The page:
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Happy Father’s Day

IMG_20140615_153010“Here I went to mass with Samantha, happy as a man could be, ate Christ and held him to his word, if you eat me you’ll have life in you, so I had life in me. After mass we’d walk home to Paradise through the violet evening, the evening star hard by the red light of the TV tower like a ruby and a diamond in the plush velvet sky, and I’d skip with happiness, cut the fool like David while Samantha told elephant jokes, go home, light the briquets, drink six toddies, sing Tantum Ergo, and “Deh vieni alla finestra” from Don Giovanni and, while Samantha watched Gentle Ben, invite Doris out under the Mobile pinks, Doris as lusty and merry a wife then as a man could have, a fine ex-Episcopal ex-Apple Queen from the Shenandoah Valley. Oh Shenandoah, I long to see you.”

— Walker Percy, Love in the Ruins

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Comments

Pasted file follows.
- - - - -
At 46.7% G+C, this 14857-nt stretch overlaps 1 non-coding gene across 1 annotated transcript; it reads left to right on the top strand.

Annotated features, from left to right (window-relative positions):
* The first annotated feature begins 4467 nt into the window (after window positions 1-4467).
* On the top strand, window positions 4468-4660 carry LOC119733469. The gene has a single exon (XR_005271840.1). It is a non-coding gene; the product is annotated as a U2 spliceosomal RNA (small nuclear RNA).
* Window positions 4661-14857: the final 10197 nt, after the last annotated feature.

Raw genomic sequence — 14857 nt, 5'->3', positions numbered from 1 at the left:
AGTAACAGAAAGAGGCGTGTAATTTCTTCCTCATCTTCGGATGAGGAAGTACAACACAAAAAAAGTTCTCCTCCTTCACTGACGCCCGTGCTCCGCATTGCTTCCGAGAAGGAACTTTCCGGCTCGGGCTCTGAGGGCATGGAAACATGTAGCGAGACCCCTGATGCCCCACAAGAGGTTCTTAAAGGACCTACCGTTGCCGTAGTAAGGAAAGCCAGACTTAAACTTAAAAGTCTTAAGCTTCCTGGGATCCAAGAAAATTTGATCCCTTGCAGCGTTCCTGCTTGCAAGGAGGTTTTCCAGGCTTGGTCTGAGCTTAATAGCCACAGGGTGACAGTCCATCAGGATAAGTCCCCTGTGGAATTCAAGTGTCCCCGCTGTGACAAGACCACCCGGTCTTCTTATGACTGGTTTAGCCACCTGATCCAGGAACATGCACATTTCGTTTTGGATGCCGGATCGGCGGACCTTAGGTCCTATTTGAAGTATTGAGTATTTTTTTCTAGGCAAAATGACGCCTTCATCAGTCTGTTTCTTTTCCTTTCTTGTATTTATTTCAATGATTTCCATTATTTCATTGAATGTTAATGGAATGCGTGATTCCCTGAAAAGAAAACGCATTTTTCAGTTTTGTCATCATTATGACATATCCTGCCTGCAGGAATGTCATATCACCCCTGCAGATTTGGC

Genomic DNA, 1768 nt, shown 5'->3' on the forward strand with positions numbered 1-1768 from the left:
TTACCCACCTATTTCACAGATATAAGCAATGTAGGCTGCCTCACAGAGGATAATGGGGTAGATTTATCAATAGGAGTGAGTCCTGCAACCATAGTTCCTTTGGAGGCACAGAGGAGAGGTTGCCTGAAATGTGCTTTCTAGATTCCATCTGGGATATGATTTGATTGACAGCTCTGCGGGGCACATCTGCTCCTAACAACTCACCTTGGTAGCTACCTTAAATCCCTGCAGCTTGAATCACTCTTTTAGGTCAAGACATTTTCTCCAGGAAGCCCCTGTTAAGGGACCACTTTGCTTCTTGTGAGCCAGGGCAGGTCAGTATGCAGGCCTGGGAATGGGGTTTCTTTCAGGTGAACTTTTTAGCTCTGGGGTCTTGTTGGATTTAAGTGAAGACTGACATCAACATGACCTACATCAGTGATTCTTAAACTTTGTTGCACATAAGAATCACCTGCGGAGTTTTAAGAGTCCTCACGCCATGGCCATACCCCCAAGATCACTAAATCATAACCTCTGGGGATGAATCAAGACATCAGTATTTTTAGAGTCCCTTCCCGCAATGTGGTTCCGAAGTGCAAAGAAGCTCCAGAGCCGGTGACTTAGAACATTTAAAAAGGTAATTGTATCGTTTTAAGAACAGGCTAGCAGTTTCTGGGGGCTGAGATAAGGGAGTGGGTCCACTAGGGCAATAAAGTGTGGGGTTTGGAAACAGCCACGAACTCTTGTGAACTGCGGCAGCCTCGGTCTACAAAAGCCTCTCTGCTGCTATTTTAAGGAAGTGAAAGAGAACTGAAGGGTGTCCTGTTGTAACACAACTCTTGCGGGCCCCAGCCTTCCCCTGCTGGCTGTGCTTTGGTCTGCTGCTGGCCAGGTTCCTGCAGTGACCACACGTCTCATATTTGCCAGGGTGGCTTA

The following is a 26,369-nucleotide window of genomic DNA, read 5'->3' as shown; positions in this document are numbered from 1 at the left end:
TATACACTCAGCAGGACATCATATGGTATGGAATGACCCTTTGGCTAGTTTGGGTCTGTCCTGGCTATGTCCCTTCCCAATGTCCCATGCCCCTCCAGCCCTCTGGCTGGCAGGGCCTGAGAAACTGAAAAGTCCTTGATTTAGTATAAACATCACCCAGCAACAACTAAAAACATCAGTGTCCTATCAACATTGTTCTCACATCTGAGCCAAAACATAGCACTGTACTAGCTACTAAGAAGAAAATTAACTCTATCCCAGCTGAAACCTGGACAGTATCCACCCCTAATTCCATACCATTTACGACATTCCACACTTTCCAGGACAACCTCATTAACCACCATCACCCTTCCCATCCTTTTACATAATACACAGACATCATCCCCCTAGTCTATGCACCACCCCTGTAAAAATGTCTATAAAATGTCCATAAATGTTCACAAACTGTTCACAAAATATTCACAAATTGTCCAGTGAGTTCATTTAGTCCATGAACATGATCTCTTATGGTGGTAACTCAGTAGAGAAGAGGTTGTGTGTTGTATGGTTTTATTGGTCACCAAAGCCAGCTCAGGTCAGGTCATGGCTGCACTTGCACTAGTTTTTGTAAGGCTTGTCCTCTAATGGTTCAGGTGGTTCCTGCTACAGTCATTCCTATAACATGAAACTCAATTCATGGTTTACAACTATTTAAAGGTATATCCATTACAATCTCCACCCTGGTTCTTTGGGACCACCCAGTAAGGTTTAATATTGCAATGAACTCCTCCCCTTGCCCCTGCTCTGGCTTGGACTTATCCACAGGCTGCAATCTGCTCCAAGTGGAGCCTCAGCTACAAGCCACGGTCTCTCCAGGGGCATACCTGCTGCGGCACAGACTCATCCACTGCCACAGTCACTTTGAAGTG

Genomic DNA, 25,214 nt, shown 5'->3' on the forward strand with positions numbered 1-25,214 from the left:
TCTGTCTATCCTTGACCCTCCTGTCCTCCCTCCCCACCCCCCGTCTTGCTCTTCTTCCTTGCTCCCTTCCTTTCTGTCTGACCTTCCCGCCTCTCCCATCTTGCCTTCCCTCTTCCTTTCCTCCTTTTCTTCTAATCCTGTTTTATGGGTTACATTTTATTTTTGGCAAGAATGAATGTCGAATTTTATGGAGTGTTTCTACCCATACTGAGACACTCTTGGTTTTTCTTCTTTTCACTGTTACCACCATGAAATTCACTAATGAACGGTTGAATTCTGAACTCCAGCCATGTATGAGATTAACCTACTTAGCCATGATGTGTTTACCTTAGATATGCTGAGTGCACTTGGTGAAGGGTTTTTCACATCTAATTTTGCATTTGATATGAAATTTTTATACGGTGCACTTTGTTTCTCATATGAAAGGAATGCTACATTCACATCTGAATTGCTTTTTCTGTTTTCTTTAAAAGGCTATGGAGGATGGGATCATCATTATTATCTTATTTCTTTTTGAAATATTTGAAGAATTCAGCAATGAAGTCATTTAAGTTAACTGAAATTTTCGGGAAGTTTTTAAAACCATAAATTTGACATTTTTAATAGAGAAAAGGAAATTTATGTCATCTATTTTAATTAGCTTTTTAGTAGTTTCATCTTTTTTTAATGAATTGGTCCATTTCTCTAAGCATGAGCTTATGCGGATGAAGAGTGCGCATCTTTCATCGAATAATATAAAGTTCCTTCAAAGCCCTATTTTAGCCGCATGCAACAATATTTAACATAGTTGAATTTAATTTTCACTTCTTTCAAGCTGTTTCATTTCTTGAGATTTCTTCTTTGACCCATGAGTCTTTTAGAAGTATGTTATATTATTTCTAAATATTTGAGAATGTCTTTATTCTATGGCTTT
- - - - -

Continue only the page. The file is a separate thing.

1. Angelico Nguyen, Esq., OP says:

    Any time of day is a good time for pie.

  2. Jonathan Potter says:

    Makes up a little for how we blew off Walker’s birthday a few weeks back. Did anyone catch the Writer’s Almanac’s crappily researched note?

    • Matthew Lickona says:

      I missed it. But then, I’ve stopped listening until they let you replace ol’ GK. You want proper research? You get a librarian.

    • Angelico Nguyen, Esq., OP says:

      Here, for your morbid delectation, is the offending piece:

      It’s the birthday of novelist Walker Percy (books by this author), born in Birmingham, Alabama. (1916). He was working as a psychiatrist when he caught tuberculosis, and he spent two years recovering from the disease. In bed, he started reading existentialist philosophers and decided to become a writer. He later said: “[Tuberculosis was] the best disease I ever had. If I hadn’t had it, I might be a second-rate shrink practicing in Birmingham, at best.” He’s best known for his first novel, The Moviegoer (1961), about a stockbroker who tries to get over a nervous breakdown by spending all his time at the movies.

      (The devising of a drinking game that relates the consumption of units of ardent spirits to occurrences of factual inaccuracies in the above-quoted text is left as an exercise for the reader.)

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